Generalized vaccinia

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Generalized vaccinia
Generalized vaccinia -Pustular lesion on individuals shoulder, 6 days after revaccination.
SpecialtyDermatology, infectious diseases
SymptomsClusters of small blisters[1]
TreatmentUsually none,[2] vaccinia immune globulin intravenous (VIGIV)[3]

Generalized vaccinia is an eruption of vaccinia 6–9 days after vaccination, presenting as clusters of small blisters on a red base.[1][2]

It may be treated with Vaccinia immune globulin intravenous (VIGIV).[3]

It occurred in around 242 of every million smallpox vaccines.[4]

See also


  1. 1.0 1.1 James, William D.; Elston, Dirk; Treat, James R.; Rosenbach, Misha A.; Neuhaus, Isaac (2020). "19. Viral diseases". Andrews' Diseases of the Skin: Clinical Dermatology (13th ed.). Edinburgh: Elsevier. pp. 387–388. ISBN 978-0-323-54753-6. Archived from the original on 2023-07-01. Retrieved 2023-06-06.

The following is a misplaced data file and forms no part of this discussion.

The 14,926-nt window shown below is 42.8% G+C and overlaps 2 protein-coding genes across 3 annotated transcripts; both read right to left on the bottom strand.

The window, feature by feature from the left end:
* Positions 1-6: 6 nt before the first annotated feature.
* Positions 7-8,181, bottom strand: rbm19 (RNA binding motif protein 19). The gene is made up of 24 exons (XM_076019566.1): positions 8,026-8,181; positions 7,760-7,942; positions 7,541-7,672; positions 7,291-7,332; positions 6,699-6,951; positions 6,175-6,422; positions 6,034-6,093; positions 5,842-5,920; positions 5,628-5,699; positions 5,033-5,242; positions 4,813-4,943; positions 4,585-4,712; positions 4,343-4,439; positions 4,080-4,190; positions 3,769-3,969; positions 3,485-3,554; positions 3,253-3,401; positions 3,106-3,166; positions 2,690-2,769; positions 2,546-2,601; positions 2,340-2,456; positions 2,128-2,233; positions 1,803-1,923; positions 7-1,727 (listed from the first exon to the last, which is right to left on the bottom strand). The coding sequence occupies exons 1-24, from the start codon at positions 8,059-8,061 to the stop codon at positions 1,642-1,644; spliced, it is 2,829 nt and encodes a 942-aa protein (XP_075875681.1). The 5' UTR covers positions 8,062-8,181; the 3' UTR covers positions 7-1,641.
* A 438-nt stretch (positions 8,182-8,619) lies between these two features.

2. 2.0 2.1 "Smallpox Vaccination and Adverse Reactions". Archived from the original on 2021-03-20. Retrieved 2022-05-30.
  3. 3.0 3.1 "Medical Management of Adverse Reactions to Vaccinia Virus Vaccination | Smallpox | CDC". 2 November 2021. Archived from the original on 20 May 2022. Retrieved 30 May 2022.
  4. Petersen, Brett W.; Damon, Inger K. (2020). "348. Smallpox, monkeypox and other poxvirus infections". In Goldman, Lee; Schafer, Andrew I. (eds.). Goldman-Cecil Medicine. Vol. 2 (26th ed.). Philadelphia: Elsevier. p. 2183. ISBN 978-0-323-53266-2. Archived from the original on 2023-07-01. Retrieved 2023-06-06.